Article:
If you are thinking that the easy answer is just to use the word “fixture” when the Landlord wants to keep the improvement and “trade fixture” when the Tenant wants to remove the same; it is not that easy. The only universal agreement among courts in this area of law is that whether or not the installation is formally labeled a fixture or a trade fixture is unimportant. See Friedman at 1427. Even buildings erected upon a landlord’s land have been deemed removable improvements in some cases. See Friedman, at Section 24.5 at 1442 and cases cited therein. The predominant criterion in determining removability is the clear intentions of the parties and, as you might expect, intentions are apt to be unclear unless they are expressly set forth in a lease that is custom made for the precise situation.

Certainly there are patterns in these cases. For example, with regard to HVAC systems, equipment which is secondary to the existing premises HVAC, and easily removable without substantial damage (e.g. unbolting from roof) has been held to be tenant personal property or “trade fixtures”, based on “presumed intent.” See Cozmyk Enterprises, Inc. v. Robert L. Hoy, 1997 Ohio App. Lexis 2864 (10th Dist.).

On the other hand, HVAC systems which were primary to the realty, intricately integrated into the realty, and removal of same would cause substantial damage have been held to be non-removable fixtures, based on “presumed intent.” See Rose v. Marlowe’s CafĂ©, Inc. 1994 Ohio Misc. Lexis 66 (C. Pleas, Hamilton Cty.).

Reliance on case patterns, court definitions and presumed intent is not wise, as a practical matter. There are many more instances between the “case extremes” where courts are misinterpreting intent and landlords and tenants are leaving the courthouse unhappy with a lot of unbudgeted-for costs and expenses. The Landlord in the Cozmyk case presumably thought that the lease provision to the effect that “all fixtures shall become part of the premises and tenant may not remove the same” meant that the building the tenant constructed would stay on the land after the lease was over. Similarly, the tenant in the Rose case presumably thought that the phrase in his lease to the effect that “tenant shall not be prevented from removing its trade fixtures” would allow it to remove its supplemental HVAC equipment that was tied into the existing HVAC distribution system.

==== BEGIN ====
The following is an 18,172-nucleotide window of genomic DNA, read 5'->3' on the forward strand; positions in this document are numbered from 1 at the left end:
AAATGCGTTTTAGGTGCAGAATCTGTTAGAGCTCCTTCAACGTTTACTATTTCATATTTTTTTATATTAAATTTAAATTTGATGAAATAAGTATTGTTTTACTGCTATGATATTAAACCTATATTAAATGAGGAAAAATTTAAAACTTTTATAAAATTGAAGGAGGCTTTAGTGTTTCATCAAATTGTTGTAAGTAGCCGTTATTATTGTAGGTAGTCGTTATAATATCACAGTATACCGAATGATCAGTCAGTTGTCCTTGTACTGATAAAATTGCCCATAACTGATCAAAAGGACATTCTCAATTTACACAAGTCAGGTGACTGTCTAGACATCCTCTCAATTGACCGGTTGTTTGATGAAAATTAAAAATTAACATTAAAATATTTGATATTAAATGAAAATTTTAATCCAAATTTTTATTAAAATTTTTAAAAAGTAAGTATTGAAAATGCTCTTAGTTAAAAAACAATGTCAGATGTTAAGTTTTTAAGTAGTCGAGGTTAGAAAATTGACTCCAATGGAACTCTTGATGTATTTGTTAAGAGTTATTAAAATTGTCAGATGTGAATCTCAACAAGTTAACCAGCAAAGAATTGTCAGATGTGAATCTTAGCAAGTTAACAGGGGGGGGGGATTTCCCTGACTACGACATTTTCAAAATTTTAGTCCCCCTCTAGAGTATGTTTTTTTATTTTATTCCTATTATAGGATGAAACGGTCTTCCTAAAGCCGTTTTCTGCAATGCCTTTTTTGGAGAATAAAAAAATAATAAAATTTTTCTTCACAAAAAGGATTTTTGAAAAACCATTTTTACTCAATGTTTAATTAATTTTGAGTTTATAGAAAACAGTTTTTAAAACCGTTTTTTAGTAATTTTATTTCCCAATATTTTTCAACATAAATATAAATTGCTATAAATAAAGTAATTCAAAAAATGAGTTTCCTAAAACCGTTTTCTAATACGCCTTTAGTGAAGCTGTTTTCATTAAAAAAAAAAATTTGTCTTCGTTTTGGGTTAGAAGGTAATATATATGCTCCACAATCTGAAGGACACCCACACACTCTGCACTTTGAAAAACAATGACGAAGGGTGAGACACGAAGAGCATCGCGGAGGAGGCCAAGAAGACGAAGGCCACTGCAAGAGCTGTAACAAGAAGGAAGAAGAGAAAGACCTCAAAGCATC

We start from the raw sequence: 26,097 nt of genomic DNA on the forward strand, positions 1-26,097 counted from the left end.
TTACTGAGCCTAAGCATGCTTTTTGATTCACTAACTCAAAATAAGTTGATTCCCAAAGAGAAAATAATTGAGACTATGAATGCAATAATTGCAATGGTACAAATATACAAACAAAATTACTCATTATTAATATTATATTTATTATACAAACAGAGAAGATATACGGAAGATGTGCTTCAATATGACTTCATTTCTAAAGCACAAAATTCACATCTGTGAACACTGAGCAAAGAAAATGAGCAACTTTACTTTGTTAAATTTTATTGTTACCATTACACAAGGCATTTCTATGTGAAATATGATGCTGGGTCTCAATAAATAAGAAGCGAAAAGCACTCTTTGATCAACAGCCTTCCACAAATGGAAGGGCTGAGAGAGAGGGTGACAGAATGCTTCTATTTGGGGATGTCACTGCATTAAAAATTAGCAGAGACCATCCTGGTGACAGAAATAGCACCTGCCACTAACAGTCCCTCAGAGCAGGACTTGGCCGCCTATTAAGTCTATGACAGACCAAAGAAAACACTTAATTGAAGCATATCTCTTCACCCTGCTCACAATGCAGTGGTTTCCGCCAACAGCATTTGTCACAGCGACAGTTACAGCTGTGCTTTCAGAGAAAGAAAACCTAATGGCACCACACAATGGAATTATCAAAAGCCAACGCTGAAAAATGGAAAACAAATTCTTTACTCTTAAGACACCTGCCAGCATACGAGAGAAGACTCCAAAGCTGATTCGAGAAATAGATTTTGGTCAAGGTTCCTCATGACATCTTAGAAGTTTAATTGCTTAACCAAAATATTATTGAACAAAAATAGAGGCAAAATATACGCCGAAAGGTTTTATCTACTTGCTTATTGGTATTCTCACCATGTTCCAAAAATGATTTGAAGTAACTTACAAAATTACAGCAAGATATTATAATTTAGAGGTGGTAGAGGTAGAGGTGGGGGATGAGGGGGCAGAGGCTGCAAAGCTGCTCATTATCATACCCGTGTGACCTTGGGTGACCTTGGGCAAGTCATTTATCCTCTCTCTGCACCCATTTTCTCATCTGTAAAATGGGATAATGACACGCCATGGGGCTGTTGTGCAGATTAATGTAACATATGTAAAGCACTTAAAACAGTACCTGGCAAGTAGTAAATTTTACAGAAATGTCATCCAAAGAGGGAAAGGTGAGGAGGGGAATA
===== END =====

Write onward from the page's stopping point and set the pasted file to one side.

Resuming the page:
The best way to insure improvement items are removable or not removable is to specifically say so in the lease. Adding a simple qualification to a lease improvements clause, comparable to the following example, can easily do the trick: “landlord and tenant hereby intend and agree that the Carrier HVAC compressor and blower equipment installed, or to be installed by tenant on the roof of the Premises shall be [shall not be] removable by tenant at the expiration or earlier termination of this lease, and such Carrier HVAC compressor and blower equipment [shall be considered a fixture and become and remain part of landlord’s premises and property upon installation] [shall be considered a trade fixture, and be and remain the personal property of the tenant].”

The landlord or tenant will particularly want to make sure to specifically characterize improvement items that the courts consistently have held to be fixtures in some cases, and trade fixtures in others, including: HVAC equipment, electric generators and transformers, appliances, lighting fixtures and pre-fab office units.

The moral of this story: “Say what you mean, precisely, or a judge will decide what you meant.”